I received an ARC of City of Miracles from Blogging for Books for an honest review.

All Locked Up

There isn’t much more that can be said about Joe Hill’s Locke and Key series but I wanted to throw in my own two cents. Joe Hill is a favorite in this household; we’ve met him a couple of times. Gabriel Rodriquez was the co-creator with Hill and they made an incredible duo.

The comics medium relies heavily on dialogue, with little exposition to move the plot forward. This can make it feel as if information is being thrown at you, or one character is simply the “questions” guy or the “answer” girl. The benefits comics have is the artwork to act as exposition and bridge what is unsaid. This doesn’t always work in sync between writer and artist. But when it does, you know. There is magic happening in the first issue between Hill and Rodriquez. They dropped a horrific story in our laps and made it even harder to watch by giving us characters that are immediately human. They made us feel for the characters in the space of a few panels and that’s not as easy as it may seem.

The dynamics of this duo wouldn’t have been quite as explosive with one missing. The series works as a whole because of Hill and Rodriquez collectively. It’s tough to say one is better than the other. If Hill had partnered with a different artist, his writing would have stood out; and if Rodriquez had partnered with a different writer, his art would have stood out. Their collaboration together was the perfect storm.

Locke and Key follows a family after tragedy strikes and changes the family dynamic. Mom moves her kids to her late husband’s family home, Keyhouse, as per his wishes. Not only is the family dealing with their grief, but they now are dealing with the strange goings on Keyhouse has to offer. And it’s not for the faint of heart. This whole series is brutal and gory and heart wrenching. Tyler, Kinsey, and Bode are fighting for their lives, they’re fighting for each other, their friends, and their sanity. It’s survival against supernatural foes who have been waiting decades and centuries for the chance to escape.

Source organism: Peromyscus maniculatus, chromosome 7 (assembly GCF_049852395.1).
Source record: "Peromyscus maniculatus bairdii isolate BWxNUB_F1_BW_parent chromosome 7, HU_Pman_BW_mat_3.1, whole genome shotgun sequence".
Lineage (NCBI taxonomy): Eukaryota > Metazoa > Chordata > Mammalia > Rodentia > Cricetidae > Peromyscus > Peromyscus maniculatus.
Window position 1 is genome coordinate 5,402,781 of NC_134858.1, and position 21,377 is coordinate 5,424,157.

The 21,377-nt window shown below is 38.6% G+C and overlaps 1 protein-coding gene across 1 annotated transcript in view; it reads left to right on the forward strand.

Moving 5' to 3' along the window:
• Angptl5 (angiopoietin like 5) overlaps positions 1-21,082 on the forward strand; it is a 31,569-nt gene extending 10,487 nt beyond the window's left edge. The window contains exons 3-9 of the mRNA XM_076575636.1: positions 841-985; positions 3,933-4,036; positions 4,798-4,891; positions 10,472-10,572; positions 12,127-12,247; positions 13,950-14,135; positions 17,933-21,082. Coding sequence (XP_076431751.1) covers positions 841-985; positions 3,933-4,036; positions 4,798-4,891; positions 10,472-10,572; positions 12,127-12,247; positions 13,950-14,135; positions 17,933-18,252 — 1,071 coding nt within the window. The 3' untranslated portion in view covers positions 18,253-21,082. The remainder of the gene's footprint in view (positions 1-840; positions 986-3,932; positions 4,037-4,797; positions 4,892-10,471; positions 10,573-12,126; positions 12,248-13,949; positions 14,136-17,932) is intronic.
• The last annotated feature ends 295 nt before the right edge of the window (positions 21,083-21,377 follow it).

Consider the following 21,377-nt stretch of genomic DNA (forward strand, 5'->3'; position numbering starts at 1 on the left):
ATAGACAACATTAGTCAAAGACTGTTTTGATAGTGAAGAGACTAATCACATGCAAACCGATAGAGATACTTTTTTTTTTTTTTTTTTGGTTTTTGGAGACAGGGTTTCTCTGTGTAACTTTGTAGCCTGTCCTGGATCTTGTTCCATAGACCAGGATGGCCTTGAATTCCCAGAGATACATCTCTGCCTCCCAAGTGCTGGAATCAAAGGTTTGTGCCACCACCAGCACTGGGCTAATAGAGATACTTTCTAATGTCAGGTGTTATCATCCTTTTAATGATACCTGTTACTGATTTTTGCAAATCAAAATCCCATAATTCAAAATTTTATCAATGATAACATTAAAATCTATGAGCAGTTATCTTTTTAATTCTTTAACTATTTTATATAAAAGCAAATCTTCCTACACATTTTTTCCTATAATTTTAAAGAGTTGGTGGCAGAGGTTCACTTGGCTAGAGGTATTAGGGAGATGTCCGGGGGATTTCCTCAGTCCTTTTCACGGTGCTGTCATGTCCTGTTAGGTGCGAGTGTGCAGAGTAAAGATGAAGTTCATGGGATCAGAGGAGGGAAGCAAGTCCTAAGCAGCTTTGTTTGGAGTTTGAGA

Locke and Key is a top notch story from Joe Hill and an artistic masterpiece from Gabriel Rodriquez. It’s a great beginning series for new comics readers. Hill’s writing is easy to follow while still providing complete storytelling and Rodriquez’s art is crisp with details that don’t become cluttered or overwhelming. I’m ashamed it took me so long to read it but I hope you won’t wait much longer to read Locke and Key.

Body Modification

Emma Rios has accumulated a closet full of creative hats she’s been rotating through. In 2015, Rios and Brandon Graham co-created ISLAND MAGAZINE, with the distribution help of IMAGE COMICS. ISLAND MAGAZINE is an oversized comic anthology published monthly. I.D. was published in ISLAND MAGAZINE’s first issue and was published as a standalone trade in June 2016.

Rios used red and white throughout the entire trade. I couldn’t help but think of rust colored dried blood. It gives the story an unsettling quality go to along with the plot. The cover art are interlaced tubes that look like brain synopsis. The artwork is classic Rios style, detailed and busy. Each page is filled with overlapping panels and small, sometimes no gutter space between. She uses body language as much as the dialogue to portray the characters inner turmoil. Rios opens with two beautiful pages in bubble panels. The first bubble shows the three characters sitting at a café table but they are clearly strangers from each other. The next page is a three by five bubble panel spread of individual close ups. She’s biting her nails, he’s adjusting his glasses, Ze is sweating nervously. These two pages raise a lot of questions.

I.D. is about body transplants. Specifically brain transplants into a new body. It’s experimental and scientists and surgeons are taking volunteers. Charlotte, Mike, and Noa are the next round of volunteers to undergo this risky procedure. Each character confesses their reasons for it but it’s clear there is more to it for each of them. Rios shows this with the expert use of body language in relation to the other characters and the continued use of close ups. Each character acts pensive and guarded even after confessing their reasons for volunteering. Like there are more layers to each story. I haven’t heard if Rios has any plans to continue this story but has plenty of material to work with.